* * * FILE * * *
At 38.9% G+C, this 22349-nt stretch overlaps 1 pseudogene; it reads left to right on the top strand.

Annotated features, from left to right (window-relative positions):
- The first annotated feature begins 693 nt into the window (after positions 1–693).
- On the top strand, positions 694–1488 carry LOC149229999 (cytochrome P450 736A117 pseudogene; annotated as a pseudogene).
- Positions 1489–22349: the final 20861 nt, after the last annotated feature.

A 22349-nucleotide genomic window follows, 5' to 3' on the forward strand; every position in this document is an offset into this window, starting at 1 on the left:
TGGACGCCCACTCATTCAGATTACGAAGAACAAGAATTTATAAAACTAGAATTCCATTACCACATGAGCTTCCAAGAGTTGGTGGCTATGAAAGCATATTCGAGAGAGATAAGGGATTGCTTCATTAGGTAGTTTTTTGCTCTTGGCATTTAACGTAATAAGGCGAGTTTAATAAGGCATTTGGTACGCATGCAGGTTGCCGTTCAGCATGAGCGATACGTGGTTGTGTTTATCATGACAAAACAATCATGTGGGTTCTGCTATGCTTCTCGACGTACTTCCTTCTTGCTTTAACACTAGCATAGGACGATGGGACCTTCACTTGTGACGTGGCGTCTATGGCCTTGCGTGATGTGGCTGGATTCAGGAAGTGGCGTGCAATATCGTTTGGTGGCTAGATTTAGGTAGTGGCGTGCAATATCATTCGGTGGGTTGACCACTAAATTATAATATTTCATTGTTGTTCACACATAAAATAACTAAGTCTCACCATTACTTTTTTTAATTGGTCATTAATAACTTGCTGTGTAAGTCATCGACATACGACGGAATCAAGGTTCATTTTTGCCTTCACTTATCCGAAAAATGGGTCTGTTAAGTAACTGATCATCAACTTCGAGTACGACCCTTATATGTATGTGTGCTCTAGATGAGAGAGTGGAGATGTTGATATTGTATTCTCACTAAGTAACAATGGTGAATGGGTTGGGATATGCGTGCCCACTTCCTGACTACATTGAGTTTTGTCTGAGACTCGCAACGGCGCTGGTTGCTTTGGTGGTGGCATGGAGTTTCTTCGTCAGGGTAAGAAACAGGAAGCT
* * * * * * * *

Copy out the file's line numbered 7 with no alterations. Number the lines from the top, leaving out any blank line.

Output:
TGGACGCCCACTCATTCAGATTACGAAGAACAAGAATTTATAAAACTAGAATTCCATTACCACATGAGCTTCCAAGAGTTGGTGGCTATGAAAGCATATTCGAGAGAGATAAGGGATTGCTTCATTAGGTAGTTTTTTGCTCTTGGCATTTAACGTAATAAGGCGAGTTTAATAAGGCATTTGGTACGCATGCAGGTTGCCGTTCAGCATGAGCGATACGTGGTTGTGTTTATCATGACAAAACAATCATGTGGGTTCTGCTATGCTTCTCGACGTACTTCCTTCTTGCTTTAACACTAGCATAGGACGATGGGACCTTCACTTGTGACGTGGCGTCTATGGCCTTGCGTGATGTGGCTGGATTCAGGAAGTGGCGTGCAATATCGTTTGGTGGCTAGATTTAGGTAGTGGCGTGCAATATCATTCGGTGGGTTGACCACTAAATTATAATATTTCATTGTTGTTCACACATAAAATAACTAAGTCTCACCATTACTTTTTTTAATTGGTCATTAATAACTTGCTGTGTAAGTCATCGACATACGACGGAATCAAGGTTCATTTTTGCCTTCACTTATCCGAAAAATGGGTCTGTTAAGTAACTGATCATCAACTTCGAGTACGACCCTTATATGTATGTGTGCTCTAGATGAGAGAGTGGAGATGTTGATATTGTATTCTCACTAAGTAACAATGGTGAATGGGTTGGGATATGCGTGCCCACTTCCTGACTACATTGAGTTTTGTCTGAGACTCGCAACGGCGCTGGTTGCTTTGGTGGTGGCATGGAGTTTCTTCGTCAGGGTAAGAAACAGGAAGCT